In her short time at UGA, Beatrice has won first place for a poster presentation at the graduate student and postdoc symposium. She was also selected for the Biology of Parasitism course at Woods Hole, MA this past summer.

“This course was definitely a career-changing experience – I was able to work with a variety of infectious diseases and learn techniques that were not available for the parasite I work on.”

What’s Next

Beatrice is interested in staying in drug discovery for infectious diseases and currently looking at positions in both academia and industry.


Support trainees like Beatrice Colon. Give TODAY!

UGA receives life sciences industry awards from Georgia Bio

By Allyson Mann

The University of Georgia was well represented at the Georgia Bio Awards, with five awards recognizing programs either at or affiliated with the university. The awards were presented by Georgia Bio, the association for Georgia’s life sciences industry, at its 2018 annual awards dinner Feb. 15 in Atlanta.

This year, two UGA units—the Center for Vaccines and Immunology and the Center for Tropical & Emerging Global Diseases—received awards, as did ArunA Biomedical, a biotechnology company that grew out of faculty research. The university also is affiliated with two additional award winners, the Georgia Clinical & Translational Science Alliance and the National Science Foundation Engineering Research Center for Cell Manufacturing Technologies.

Georgia Bio members include pharmaceutical, biotechnology and medical device companies; medical centers; universities and research institutes; government groups; and other business organizations involved in the development of life sciences-related products and services.

“Improving human health and welfare is a vitally important part of UGA’s land-grant mission in the 21st century, and we have worked hard to expand our capabilities in this regard,” said UGA Vice President for Research David Lee. “It is gratifying to receive these awards from Georgia Bio, as they testify to the impact of our programs and the success of the faculty responsible for them.”

Ted M. Ross accepted the Phoenix Award, presented jointly to the Center for Vaccines and Immunology (CVI) and Sanofi Pasteur. Recipients of the Phoenix Award, sponsored by the Metro Atlanta Chamber and celebrating the best in industry and academic collaboration, have forged academic and industry relationships that drive translation and lead to new treatments and cures. Ross is Georgia Research Alliance Eminent Scholar of Infectious Disease and director of CVI, which is dedicated to improving human and animal health through new and improved vaccine technologies.

Two Deals of the Year Awards were presented in recognition of financial or commercial transactions that are significant to the development of Georgia’s life sciences industry. The first was awarded to the Georgia Clinical & Translational Science Alliance (Georgia CTSA), a team comprising UGA, Emory University, the Morehouse School of Medicine and the Georgia Institute of Technology that will train new investigators and develop the infrastructure for accelerating research-based improvements in clinical care and outcomes for the benefit of Georgia citizens. Bradley Phillips, the Millikan-Reeve Professor of Pharmacy and director of the Clinical and Translational Research Unit, is UGA’s principal investigator for Georgia CTSA, which received a $51 million National Institutes of Health statewide grant.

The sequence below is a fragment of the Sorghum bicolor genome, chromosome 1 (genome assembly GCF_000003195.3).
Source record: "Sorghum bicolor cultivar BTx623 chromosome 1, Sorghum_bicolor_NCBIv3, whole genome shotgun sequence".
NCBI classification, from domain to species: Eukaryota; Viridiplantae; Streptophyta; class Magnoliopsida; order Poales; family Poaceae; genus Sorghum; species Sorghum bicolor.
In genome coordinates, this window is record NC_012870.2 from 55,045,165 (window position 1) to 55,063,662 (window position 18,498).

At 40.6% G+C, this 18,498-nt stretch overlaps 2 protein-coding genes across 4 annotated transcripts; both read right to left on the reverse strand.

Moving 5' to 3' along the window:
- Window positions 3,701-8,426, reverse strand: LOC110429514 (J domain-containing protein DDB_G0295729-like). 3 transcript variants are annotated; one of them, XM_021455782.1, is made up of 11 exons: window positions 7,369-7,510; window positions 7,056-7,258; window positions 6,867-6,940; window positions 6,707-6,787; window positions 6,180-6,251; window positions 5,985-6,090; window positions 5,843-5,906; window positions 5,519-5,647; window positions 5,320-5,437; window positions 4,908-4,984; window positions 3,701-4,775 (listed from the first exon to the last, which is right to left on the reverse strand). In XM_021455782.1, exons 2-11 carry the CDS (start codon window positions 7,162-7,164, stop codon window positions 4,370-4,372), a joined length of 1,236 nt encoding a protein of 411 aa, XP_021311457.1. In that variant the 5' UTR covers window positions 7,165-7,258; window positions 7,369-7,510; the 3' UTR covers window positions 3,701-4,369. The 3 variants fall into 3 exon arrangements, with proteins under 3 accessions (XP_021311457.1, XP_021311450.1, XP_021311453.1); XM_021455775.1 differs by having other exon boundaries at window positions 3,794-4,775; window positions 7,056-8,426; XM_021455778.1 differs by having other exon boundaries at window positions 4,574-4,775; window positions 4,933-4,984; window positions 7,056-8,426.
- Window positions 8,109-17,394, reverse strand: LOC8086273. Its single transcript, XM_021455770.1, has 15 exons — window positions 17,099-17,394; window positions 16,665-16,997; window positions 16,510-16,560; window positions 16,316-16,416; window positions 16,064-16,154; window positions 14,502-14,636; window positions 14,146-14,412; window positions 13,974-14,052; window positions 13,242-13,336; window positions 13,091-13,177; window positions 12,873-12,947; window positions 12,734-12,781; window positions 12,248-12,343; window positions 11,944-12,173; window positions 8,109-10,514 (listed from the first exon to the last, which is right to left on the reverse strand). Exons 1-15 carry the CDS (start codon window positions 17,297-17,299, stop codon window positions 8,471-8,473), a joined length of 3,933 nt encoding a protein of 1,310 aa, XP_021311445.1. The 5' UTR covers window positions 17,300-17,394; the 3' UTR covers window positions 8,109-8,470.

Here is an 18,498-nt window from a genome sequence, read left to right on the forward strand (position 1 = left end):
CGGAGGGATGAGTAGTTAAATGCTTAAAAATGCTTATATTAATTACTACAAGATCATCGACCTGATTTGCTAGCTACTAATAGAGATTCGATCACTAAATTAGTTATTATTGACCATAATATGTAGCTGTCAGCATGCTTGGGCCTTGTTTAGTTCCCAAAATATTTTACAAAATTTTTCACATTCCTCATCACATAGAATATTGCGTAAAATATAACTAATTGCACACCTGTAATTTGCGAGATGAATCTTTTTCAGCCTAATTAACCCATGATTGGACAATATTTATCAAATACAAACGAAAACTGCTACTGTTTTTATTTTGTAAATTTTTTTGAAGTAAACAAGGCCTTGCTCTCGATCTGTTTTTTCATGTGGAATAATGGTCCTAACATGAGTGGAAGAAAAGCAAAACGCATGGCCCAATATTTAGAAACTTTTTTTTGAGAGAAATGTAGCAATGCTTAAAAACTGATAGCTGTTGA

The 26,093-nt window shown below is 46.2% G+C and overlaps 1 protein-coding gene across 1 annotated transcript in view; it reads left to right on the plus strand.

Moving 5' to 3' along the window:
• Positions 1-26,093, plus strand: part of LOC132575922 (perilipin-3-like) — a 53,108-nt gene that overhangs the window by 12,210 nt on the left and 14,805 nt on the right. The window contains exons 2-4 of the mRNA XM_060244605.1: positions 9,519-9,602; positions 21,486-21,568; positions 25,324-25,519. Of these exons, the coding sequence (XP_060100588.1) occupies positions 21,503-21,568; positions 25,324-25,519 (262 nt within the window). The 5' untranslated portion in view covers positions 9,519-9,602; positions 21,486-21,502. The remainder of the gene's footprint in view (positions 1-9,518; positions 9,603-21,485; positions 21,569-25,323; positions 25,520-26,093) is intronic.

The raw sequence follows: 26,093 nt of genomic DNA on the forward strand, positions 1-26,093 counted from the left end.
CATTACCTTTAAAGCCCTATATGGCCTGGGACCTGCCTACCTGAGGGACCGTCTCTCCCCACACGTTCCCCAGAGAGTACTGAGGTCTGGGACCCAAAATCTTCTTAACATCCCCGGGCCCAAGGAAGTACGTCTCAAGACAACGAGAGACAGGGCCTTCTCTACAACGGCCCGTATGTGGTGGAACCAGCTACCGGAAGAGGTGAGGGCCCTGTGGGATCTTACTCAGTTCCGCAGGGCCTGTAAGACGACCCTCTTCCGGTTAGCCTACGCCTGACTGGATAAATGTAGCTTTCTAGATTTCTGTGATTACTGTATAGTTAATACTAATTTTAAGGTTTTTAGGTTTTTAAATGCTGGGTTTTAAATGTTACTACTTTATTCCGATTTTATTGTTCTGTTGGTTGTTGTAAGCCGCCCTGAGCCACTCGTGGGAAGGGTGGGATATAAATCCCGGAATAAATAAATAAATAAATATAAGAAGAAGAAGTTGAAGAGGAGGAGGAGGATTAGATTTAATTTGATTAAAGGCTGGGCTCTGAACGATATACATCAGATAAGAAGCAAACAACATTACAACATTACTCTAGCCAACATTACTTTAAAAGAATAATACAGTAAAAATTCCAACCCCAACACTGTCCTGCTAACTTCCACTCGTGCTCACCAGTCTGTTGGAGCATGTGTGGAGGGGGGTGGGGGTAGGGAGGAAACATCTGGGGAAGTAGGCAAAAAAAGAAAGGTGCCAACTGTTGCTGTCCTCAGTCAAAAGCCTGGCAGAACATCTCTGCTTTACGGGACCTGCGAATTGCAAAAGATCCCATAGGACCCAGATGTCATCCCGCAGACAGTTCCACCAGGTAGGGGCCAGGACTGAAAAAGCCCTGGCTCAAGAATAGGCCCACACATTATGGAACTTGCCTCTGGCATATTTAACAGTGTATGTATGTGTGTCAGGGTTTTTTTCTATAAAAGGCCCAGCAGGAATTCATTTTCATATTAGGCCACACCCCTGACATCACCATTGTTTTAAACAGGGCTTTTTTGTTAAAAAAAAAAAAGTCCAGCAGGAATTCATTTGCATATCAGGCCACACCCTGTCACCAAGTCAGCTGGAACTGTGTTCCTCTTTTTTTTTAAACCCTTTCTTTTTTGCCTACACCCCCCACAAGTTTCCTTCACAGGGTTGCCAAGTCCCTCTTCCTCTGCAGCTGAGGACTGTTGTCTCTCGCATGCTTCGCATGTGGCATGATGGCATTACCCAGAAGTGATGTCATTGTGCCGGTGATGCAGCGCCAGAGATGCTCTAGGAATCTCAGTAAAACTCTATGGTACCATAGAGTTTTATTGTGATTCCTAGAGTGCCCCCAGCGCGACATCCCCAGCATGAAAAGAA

The second Deals of the Year Award was presented to the National Science Foundation Engineering Research Center for Cell Manufacturing Technologies (CMaT), which received a $20 million grant. CMaT is a federally funded consortium based at the Georgia Institute of Technology and designed to lower the cost and improve the reliability and safety of advanced cell therapies for chronic diseases like heart disease and cancer. The UGA lead for CMaT is Steven Stice, director of the Regenerative Bioscience Center, Georgia Research Alliance Eminent Scholar and D.W. Brooks Distinguished Professor in the College of Agricultural and Environmental Sciences.

Stice also accepted an Innovation Award for ArunA Biomedical, a biotechnology company he founded. ArunA Biomedical are experts in the design and scaling of a new class of cell-free biologic therapeutics and neural-specific drug delivery systems to treat central nervous system injury and neurodegenerative disorders. The Innovation Award honors those who are forging new ground by thinking outside traditional paradigms to create unique technology.

The Center for Tropical & Emerging Global Diseases received a Community Award, presented to those whose contributions to Georgia’s life sciences community are worthy of special recognition. Directed by Dennis Kyle, CTEGD is one of the largest international centers of research focused on diseases of poverty common to undeveloped and poor regions of the world. CTEGD researchers work on diseases that afflict hundreds of millions of people around the globe, including malaria, schistosomiasis, African sleeping sickness, Chagas disease, cryptosporidiosis, toxoplasmosis, leishmaniasis and filariasis.

Originally published at